Integrated healthcare is the model that allows you to quickly locate, schedule, and manage a broader range of medical services all in one place and management system. This model can help you save money on office visits, prescriptions, and other medical expenses.
Consolidation proponents have argued that integrated systems can offer better care at lower costs than independent hospitals and physician practices. But new research suggests this is different.
Improved Patient Satisfaction
Achieving high patient satisfaction scores is a top priority for many healthcare organizations, as it can positively impact revenue and reputation. Patients who feel satisfied with their care are more likely to adhere to their treatment plans, which can lead to better health outcomes.
Integrated healthcare systems like Integrated Health Denver bring together a variety of health specialists to provide comprehensive care for their patients. This team can include physicians, nurses, social workers, therapists, and even behavioral scientists. This collaboration allows them to identify and treat the root cause of a disease rather than simply treating symptoms.
However, it’s important to note that standardized tools cannot measure integration implementation and impact at the system and provider levels. Nevertheless, the ten articles featured in this special issue offer new insights that can help improve the effectiveness of integrated systems.
Enhanced Care Coordination
As multiple healthcare professionals increasingly treat patients, ensuring that all providers are on the same page regarding treatment becomes critical. To create a comprehensive treatment plan that addresses the patient’s needs, integrated health systems can help by encouraging interprofessional collaboration among healthcare providers (including physicians, nurses, pharmacists, psychologists, and allied health professionals).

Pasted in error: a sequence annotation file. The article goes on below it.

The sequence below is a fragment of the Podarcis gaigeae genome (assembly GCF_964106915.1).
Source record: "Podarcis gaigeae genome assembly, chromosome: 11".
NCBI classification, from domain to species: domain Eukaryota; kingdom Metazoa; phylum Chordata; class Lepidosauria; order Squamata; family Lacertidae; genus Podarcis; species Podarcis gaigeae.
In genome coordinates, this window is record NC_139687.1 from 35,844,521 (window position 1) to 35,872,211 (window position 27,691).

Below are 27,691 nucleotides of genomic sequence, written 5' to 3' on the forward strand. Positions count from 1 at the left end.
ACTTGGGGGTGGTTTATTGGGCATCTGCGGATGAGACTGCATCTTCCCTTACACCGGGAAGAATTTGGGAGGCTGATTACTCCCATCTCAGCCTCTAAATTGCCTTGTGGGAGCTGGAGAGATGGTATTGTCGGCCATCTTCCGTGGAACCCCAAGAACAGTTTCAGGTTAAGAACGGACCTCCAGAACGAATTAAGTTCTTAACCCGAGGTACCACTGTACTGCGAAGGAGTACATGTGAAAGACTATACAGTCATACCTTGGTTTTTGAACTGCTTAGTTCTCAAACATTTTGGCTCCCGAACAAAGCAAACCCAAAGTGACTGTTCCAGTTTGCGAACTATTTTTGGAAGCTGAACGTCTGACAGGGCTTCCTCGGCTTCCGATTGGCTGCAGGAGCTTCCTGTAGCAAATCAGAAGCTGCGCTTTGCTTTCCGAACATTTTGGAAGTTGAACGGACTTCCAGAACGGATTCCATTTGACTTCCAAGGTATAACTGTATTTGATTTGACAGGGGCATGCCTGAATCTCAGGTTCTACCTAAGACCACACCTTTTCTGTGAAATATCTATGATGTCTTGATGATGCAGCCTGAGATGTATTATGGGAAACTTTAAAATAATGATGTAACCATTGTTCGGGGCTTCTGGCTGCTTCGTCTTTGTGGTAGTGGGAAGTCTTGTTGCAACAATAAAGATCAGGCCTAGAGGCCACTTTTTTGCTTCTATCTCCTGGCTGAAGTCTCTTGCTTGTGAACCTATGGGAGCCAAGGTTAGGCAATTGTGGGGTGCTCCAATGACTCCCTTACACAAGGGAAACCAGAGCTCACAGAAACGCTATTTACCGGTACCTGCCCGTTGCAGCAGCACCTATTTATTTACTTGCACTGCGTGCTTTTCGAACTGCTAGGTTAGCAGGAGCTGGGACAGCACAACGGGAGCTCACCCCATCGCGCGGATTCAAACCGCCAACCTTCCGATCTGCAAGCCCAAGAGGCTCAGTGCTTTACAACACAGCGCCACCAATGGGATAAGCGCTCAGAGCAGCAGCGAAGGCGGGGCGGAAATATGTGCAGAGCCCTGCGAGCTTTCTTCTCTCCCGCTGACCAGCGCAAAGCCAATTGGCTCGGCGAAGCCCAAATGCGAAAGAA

Enhanced care coordination can also prevent unnecessary repeat tests and other medical errors by ensuring that all healthcare professionals involved in the patient’s treatment have access to the same information. This can improve patient safety, especially for patients with complex health conditions who may have overlapping treatments.
There is still a lot of work to do regarding integrating healthcare. The authors of this article suggest that more research is needed on integration models and metrics to help decision-makers better understand how to effectively integrate health systems within different contexts and for desired outcomes.
A key concern of many decision-makers is the sustainability of healthcare systems. Integrated care can provide opportunities for improved efficiency and effectiveness while maintaining accessibility and healthcare quality.
While the benefits of integration are many, empirical research on outcomes and impacts is sparse. A recent article by Dartmouth researchers featured in a special issue of the journal Health Services Research reported on new investigations into the role and impact of integrated systems.
The study reviewed peer-reviewed health sciences and business literature and targeted grey literature sources. The research focused on the definitions, models, and outcomes of integration. In addition, it aimed to identify standardized tools to measure integration implementation and development at the system, program, and provider levels over time. This need for more evidence-based information is problematic as high expectations are attached to integrated healthcare systems.
Better Health Information Management
All your medical records are stored in one place in integrated healthcare systems. This allows your care team to access all the data they need to make informed decisions about your treatment. As a result, they can provide you with the best possible treatment plan.
Patients treated in an integrated system also report high satisfaction levels. This is because the system gives them more options and makes them feel they are in control of their care.
Integrating healthcare systems can improve patient outcomes and provide stronger accountability for resource allocation. However, more robust empirical evidence needs to be on the effectiveness and benefits of integrated health systems. There is also a need for standardized tools to measure implementation and impact at the system/program/provider level. This will require collaboration between multiple stakeholders, including research agencies. Ultimately, the future of integrated healthcare is uncertain. However, the emergence of these systems could benefit patients and healthcare providers alike.